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7 Cabarles v Maceda

Petitioner was charged with murder and entered a not guilty plea. Despite the fact that the
prosecution failed to present its evidence on the first four hearing dates and there was either no
return on the several issued subpoenas requesting witness and doctor to appear in court or there was
no subpoena issued at all, Judge Maceda gave the prosecution a last chance to present the alleged
eyewitness and doctor.
Was the petitioners right to speedy disposition of his case violated?

Yes. Particular regard must be taken of the facts and circumstances peculiar to each
case. The right to a speedy disposition of a case, like the right to speedy trial, is deemed violated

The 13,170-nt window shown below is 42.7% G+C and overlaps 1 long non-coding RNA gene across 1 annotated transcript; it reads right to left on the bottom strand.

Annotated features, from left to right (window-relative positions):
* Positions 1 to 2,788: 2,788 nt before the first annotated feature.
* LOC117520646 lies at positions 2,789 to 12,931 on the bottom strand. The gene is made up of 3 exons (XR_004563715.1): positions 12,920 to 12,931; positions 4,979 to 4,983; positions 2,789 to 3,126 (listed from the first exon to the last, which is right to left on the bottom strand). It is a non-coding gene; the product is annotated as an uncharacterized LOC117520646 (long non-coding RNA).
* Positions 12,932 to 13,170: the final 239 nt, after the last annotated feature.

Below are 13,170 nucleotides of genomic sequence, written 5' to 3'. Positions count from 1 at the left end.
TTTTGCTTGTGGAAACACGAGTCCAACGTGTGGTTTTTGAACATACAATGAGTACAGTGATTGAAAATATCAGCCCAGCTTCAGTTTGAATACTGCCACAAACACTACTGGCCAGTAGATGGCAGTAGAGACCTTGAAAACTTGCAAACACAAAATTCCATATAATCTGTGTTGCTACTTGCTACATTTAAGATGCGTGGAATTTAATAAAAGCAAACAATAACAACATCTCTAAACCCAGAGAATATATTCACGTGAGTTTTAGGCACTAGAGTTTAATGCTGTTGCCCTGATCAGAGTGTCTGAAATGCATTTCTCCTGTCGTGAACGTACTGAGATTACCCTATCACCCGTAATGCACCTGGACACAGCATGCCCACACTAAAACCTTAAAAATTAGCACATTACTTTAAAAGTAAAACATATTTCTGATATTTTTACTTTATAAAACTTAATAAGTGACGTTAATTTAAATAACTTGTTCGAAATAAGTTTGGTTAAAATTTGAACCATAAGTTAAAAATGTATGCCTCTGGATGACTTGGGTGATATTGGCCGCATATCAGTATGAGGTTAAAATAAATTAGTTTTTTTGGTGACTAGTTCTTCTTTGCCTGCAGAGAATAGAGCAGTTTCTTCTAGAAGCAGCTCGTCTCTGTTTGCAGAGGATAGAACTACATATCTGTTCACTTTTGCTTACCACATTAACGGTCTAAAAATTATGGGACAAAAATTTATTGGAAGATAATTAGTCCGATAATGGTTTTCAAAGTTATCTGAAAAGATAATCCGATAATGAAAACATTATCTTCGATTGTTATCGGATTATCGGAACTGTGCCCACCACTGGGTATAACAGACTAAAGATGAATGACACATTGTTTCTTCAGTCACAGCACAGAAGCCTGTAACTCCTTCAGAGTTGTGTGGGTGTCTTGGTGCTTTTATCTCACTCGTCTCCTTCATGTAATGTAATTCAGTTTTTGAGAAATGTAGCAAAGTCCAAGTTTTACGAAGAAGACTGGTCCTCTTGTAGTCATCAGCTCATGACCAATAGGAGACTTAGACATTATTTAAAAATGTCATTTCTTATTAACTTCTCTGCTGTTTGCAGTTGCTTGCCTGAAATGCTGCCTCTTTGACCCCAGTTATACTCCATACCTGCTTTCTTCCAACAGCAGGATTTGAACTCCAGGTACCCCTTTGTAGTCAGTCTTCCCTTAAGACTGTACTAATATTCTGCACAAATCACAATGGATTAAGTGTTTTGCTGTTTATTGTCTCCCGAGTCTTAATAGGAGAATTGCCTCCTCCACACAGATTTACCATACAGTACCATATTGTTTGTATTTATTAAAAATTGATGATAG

only when the proceeding is attended by vexatious, capricious, and oppressive delays; or when
unjustified postponements of the trial are asked for and secured; or when without cause or justifiable
motive, a long period of time is allowed to elapse without the party having his case tried. In this
particular case, the prosecution was given ample opportunity to present all its witnesses but it failed
to do so. The failure of the prosecution to take full advantage of the opportunities given does not
change the fact that it was accorded such opportunities. Almost 8 years since the filing of the
information has elapsed and yet there is still no judgment rendered.